A three-year-long project that started as a way to better memorialize FBI agents killed in the line of duty has resulted in more than 70 interactive kiosks at field offices around the U.S. dubbed the Wall of Honor.
The Wall of Honor was originally a static board that included basic information about each of the agents killed on duty but has developed today to an exhibit that includes photos, videos and facts about each of the people featured in the kiosks, says John Jennings, CTO and VP of Midwest operations for Trinity Video Communications, the integrator who installed the kiosks.
The conceptual design for what eventually became the Wall of Honor was created on a napkin over dinner about five years ago, says Trinity CEO Barry Sawayer, when FBI officials talked about wanting to replace their so-called Martyr Wall, which was made up mostly of 5×7 black-and-white photos of each person.
The interactive programming shows content compiled about the fallen agents.
That setup, which held photos on the wall with double-sided tape, dated back to the 1980s, says FBI chief medical officer David Wade, who was put in charge of bringing the display into the 21st century.
“We tried to create something that would be fitting,” says Sawayer.
Wade and others in the bureau are proud of the final result, which included about a year of gathering photos and other artifacts and six months or so of programming.
“This was an opportunity for us to tell a much richer story about these people, all of whom are heroes,” he says.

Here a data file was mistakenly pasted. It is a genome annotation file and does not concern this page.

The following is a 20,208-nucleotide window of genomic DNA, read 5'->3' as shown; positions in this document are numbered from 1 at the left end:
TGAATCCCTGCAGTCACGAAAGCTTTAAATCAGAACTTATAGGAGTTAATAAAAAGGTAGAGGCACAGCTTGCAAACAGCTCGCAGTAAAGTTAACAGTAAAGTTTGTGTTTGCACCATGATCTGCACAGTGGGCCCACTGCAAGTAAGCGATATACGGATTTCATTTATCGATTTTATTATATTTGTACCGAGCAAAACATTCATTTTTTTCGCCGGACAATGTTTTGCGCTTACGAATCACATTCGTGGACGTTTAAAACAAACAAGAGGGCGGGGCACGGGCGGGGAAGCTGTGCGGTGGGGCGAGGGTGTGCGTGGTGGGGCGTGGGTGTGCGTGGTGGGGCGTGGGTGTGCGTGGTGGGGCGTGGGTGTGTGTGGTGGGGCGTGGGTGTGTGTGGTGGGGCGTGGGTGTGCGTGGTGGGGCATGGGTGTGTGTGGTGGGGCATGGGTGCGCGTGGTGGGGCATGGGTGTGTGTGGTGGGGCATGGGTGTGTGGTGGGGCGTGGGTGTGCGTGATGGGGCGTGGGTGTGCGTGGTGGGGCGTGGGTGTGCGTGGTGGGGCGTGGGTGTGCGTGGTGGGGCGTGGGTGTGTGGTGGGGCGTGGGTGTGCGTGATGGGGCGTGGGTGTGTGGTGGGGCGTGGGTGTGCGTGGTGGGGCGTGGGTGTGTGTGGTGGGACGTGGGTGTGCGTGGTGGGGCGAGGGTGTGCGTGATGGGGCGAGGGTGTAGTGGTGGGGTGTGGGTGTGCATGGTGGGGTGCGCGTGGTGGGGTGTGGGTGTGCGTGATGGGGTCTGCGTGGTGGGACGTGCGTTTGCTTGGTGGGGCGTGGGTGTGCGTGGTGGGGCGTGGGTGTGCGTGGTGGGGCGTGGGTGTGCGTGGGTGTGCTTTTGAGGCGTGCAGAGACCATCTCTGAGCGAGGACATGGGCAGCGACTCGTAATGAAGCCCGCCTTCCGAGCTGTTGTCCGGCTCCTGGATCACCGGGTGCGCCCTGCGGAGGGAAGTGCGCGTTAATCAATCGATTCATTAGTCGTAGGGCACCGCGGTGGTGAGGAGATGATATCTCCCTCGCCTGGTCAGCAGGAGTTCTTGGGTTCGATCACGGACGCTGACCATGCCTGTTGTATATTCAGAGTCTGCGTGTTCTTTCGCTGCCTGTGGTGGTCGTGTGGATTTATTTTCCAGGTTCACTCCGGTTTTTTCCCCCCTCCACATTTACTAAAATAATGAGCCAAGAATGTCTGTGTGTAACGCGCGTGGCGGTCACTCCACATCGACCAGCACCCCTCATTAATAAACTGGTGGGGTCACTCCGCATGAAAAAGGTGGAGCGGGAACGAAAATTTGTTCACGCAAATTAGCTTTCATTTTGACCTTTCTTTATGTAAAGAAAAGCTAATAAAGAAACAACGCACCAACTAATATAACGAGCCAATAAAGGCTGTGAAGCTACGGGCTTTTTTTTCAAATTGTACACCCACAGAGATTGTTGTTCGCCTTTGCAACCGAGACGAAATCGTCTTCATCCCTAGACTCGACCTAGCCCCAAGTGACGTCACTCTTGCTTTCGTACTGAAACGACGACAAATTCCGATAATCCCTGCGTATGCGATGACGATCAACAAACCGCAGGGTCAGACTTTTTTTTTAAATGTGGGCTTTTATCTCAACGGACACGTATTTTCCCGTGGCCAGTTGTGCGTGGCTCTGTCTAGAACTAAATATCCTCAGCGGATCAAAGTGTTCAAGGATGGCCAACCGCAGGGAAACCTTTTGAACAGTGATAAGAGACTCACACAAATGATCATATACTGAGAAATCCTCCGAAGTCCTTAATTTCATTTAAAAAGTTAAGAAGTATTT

The FBI produced the content and Trinity developed the touchscreen software, hardware and custom kiosks, then created prototypes, making changes before the final design phase. Once they were built, the kiosks were installed at FBI field, regional and home offices over a 15-month period in 2011 and 2012. Each is equipped with a 55-inch monitor and another for handicapped visitors in compliance with the Americans with Disabilities Act.
“This was a collaborative effort working closely with the customer to meet all the objectives, including the aesthetics of the kiosk as well as the human interface with the touch screen capability,” says Jennings. “It’s one of the coolest things I’ve ever been involved in. It’s one of those projects you feel really good about. Now, people have the full picture of what each of these people was all about and what they did for us and in their lives.”
The two most recent additions to the Wall of Honor were Chris Lorek and Stephen Shaw, special agents and members of the FBI hostage rescue team who were killed during a training accident off the coast of Virginia.
The biggest challenge for Trinity was “getting the content together to the point where everyone would sign off,” says Jennings. The FBI wanted the victims’ families involved in the creation of the content and there were 53 honorees in the original rollout, he says.
“We had to be deferential to them and do what they wanted to do with it,” says Jennings.
The Wall of Honor serves as “a great model we can apply to others,” says Jennings, pointing to state police and military applications. He noted Trinity would likely abandon using Adobe Flash if they developed a similar kiosk system, but used it with the FBI project because they wanted it to be “pixel-perfect.”
Wade wonders if the Wall of Honor could eventually be web-based.